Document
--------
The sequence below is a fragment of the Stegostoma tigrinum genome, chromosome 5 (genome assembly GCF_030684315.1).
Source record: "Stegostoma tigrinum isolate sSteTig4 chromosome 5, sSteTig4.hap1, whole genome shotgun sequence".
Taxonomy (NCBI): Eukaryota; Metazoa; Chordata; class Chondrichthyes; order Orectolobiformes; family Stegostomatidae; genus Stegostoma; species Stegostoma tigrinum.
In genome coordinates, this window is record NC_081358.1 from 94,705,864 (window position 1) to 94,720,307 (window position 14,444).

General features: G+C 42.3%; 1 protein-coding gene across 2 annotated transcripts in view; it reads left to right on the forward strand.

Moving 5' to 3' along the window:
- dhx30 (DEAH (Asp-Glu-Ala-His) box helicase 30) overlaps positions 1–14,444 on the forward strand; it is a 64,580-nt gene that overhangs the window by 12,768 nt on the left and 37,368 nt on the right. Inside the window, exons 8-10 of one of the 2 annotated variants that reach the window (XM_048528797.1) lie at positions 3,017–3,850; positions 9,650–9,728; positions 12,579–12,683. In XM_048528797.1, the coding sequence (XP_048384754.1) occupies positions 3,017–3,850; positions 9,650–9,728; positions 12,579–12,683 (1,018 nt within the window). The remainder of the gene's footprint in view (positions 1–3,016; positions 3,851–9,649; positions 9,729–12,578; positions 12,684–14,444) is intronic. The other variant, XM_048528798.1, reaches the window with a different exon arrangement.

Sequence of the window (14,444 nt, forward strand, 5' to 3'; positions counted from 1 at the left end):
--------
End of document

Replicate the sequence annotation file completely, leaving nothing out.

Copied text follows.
The sequence below is a fragment of the Stegostoma tigrinum genome, chromosome 5 (genome assembly GCF_030684315.1).
Source record: "Stegostoma tigrinum isolate sSteTig4 chromosome 5, sSteTig4.hap1, whole genome shotgun sequence".
Taxonomy (NCBI): Eukaryota; Metazoa; Chordata; class Chondrichthyes; order Orectolobiformes; family Stegostomatidae; genus Stegostoma; species Stegostoma tigrinum.
In genome coordinates, this window is record NC_081358.1 from 94,705,864 (window position 1) to 94,720,307 (window position 14,444).

General features: G+C 42.3%; 1 protein-coding gene across 2 annotated transcripts in view; it reads left to right on the forward strand.

Moving 5' to 3' along the window:
- dhx30 (DEAH (Asp-Glu-Ala-His) box helicase 30) overlaps positions 1–14,444 on the forward strand; it is a 64,580-nt gene that overhangs the window by 12,768 nt on the left and 37,368 nt on the right. Inside the window, exons 8-10 of one of the 2 annotated variants that reach the window (XM_048528797.1) lie at positions 3,017–3,850; positions 9,650–9,728; positions 12,579–12,683. In XM_048528797.1, the coding sequence (XP_048384754.1) occupies positions 3,017–3,850; positions 9,650–9,728; positions 12,579–12,683 (1,018 nt within the window). The remainder of the gene's footprint in view (positions 1–3,016; positions 3,851–9,649; positions 9,729–12,578; positions 12,684–14,444) is intronic. The other variant, XM_048528798.1, reaches the window with a different exon arrangement.

Sequence of the window (14,444 nt, forward strand, 5' to 3'; positions counted from 1 at the left end):